Having faced the gamut of sailing conditions and provided one of the most exciting finishes since race tracking was introduced, Phillip Turner’s RP66, Alive, has claimed Line Honours in the 2016 Rolex China Sea Race and written herself in to the record books, setting a new record for the race of 47h 31m 08s, 11 minutes and 59 seconds inside Beau Geste's record, set back in the millennium edition.
After an inauspicious harbour start for the fleet, Alive made very slow progress out of a foggy, damp Hong Kong and, had it not taken four hours for the northeast monsoon to kick in, she could have been looking at taking a much larger chunk out of the record.
Once in open water, the breeze picked up and the RP66 had stiff competition for Line Honours nearly all of the way, with Banuls 60 Catamaran MACH2 making impressive gains through the middle stretch of the race. Both vessels raced close to the rhumb line, however just over 200nm from the start, Alive chose to peel off south to stay off the coast and set up a more westerly approach to Subic Bay, leaving MACH2 to take an inside line. The tactics paid off for Phillip Turner and while MACH2 sat in the dreaded Luzon hole for 5 hours, making slow progress, Alive benefitted first from the mid-morning sea breeze kicking in.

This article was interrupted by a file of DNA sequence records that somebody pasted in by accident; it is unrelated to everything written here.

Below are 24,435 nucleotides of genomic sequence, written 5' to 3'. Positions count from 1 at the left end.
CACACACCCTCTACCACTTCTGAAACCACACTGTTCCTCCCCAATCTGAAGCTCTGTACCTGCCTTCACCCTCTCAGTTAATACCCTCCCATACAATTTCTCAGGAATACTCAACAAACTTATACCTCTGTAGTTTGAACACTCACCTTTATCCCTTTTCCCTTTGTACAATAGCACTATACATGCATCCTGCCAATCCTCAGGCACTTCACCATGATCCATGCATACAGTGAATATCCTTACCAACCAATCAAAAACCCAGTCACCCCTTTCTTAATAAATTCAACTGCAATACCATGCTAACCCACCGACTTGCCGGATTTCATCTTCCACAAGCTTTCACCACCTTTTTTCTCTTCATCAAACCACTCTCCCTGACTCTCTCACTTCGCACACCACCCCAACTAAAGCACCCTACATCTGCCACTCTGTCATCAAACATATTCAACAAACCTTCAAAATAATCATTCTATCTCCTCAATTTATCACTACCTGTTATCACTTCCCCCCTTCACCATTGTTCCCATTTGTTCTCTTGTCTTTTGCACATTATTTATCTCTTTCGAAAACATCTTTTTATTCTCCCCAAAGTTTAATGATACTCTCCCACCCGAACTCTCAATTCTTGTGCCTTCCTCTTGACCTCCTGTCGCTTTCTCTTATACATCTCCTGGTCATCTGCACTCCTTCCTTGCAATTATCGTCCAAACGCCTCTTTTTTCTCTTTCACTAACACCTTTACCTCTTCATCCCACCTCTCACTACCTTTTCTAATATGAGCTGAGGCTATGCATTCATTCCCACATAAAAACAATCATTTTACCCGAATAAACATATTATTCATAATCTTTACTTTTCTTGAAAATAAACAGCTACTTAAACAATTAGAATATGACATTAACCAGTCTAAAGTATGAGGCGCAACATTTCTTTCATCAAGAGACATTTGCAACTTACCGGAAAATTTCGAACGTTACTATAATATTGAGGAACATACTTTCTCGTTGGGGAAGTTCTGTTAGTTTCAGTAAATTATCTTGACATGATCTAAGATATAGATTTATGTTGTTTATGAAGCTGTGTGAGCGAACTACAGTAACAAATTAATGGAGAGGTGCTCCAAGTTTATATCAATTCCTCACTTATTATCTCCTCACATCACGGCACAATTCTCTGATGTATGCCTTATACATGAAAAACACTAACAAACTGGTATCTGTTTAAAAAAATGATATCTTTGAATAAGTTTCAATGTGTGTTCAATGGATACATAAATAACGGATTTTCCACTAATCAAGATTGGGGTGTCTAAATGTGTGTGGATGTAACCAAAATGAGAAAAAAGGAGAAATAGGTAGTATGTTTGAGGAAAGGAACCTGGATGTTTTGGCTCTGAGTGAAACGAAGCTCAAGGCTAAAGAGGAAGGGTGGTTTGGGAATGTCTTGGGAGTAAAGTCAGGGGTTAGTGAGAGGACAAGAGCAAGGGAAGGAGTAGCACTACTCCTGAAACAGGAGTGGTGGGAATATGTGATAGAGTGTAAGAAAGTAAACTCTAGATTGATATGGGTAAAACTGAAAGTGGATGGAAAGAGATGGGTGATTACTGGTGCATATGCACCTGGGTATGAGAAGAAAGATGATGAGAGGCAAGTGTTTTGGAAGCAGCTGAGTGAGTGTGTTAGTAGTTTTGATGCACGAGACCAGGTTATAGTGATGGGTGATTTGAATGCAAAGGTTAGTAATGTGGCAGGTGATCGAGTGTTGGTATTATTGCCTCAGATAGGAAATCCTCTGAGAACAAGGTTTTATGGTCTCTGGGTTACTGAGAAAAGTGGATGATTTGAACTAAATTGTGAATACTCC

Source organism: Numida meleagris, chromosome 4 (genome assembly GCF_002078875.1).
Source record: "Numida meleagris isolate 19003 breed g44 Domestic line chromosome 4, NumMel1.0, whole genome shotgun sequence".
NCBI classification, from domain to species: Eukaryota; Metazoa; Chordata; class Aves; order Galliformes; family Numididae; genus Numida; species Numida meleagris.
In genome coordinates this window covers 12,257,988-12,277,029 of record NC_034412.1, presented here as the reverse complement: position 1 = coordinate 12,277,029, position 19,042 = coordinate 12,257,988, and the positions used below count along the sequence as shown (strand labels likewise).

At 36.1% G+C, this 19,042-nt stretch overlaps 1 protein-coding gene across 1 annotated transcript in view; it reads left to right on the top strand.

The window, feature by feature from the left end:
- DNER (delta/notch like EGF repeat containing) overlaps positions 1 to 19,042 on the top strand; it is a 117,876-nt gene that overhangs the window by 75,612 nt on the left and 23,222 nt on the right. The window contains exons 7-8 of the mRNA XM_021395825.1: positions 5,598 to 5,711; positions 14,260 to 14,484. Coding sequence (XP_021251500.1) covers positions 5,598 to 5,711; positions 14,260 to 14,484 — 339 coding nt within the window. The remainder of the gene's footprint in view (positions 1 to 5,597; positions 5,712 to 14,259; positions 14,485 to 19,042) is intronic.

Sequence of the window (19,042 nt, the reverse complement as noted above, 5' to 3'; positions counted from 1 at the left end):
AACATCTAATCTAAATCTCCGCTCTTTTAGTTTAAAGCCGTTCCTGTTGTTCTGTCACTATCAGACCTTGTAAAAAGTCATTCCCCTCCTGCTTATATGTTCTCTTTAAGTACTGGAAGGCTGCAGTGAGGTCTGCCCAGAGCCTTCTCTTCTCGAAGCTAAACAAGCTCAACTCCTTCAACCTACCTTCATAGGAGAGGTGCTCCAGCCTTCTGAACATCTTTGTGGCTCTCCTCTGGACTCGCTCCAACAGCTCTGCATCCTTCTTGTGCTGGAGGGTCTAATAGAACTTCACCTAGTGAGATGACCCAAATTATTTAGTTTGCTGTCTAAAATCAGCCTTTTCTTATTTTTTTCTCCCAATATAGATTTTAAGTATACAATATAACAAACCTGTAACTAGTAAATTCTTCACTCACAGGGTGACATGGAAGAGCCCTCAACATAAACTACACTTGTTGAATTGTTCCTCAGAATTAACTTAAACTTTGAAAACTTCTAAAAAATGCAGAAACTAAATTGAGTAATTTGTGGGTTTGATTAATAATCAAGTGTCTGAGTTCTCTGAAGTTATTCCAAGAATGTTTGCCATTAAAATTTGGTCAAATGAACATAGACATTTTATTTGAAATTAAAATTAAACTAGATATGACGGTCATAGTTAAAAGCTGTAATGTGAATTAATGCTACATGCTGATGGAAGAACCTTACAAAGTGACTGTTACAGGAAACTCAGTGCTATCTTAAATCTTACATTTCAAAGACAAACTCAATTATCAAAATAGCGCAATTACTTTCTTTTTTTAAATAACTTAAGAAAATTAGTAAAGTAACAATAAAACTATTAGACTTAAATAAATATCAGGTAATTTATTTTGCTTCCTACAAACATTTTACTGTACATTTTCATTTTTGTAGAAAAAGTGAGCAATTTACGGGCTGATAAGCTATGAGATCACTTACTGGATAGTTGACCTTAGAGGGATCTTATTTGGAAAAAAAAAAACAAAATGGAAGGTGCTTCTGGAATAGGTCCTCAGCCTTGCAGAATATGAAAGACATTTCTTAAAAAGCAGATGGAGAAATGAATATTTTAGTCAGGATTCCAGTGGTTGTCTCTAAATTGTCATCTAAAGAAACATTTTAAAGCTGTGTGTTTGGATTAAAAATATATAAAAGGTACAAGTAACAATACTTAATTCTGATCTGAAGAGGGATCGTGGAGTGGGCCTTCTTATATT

The crew members on Alive were delighted although admitted that they had the wrong time in mind for the record, with Duncan Hines saying, “We were amazed – we had the wrong time in our head and we’re over the moon!” Stacey Jackson added, “The race was fairly good for us. We managed to stay ahead of the bad weather which I gather some of the smaller boats are having. It’s a good way to go sailing. Several times last night we commented how great it was – we were doing 17 to 18kts under a full moon. They say ‘start well, finish well’ … well we finished well!”
Whether or not Alive can prevail in the IRC overall stakes remains to be seen, with a mix of boats from the IRC Racer divisions vying for the coveted China Sea Race trophy. Nearly every boat has climbed to the top of the leaderboard at some point, only for predictions to change thirty minutes later with the positional update on the Yellowbrick trackers. Much will depend on what advantage the smaller boats can take from the strong monsoon filling in from behind, also on what time competitors reach the Luzon coast, with dawn and dusk to be avoided.
Armchair enthusiasts can follow the action by checking the Yellowbrick trackers at www.rhkyc.org.hk/rcsr16tracking.aspx – trackers are set to update twice an hour and have proved addictive watching for friends and family.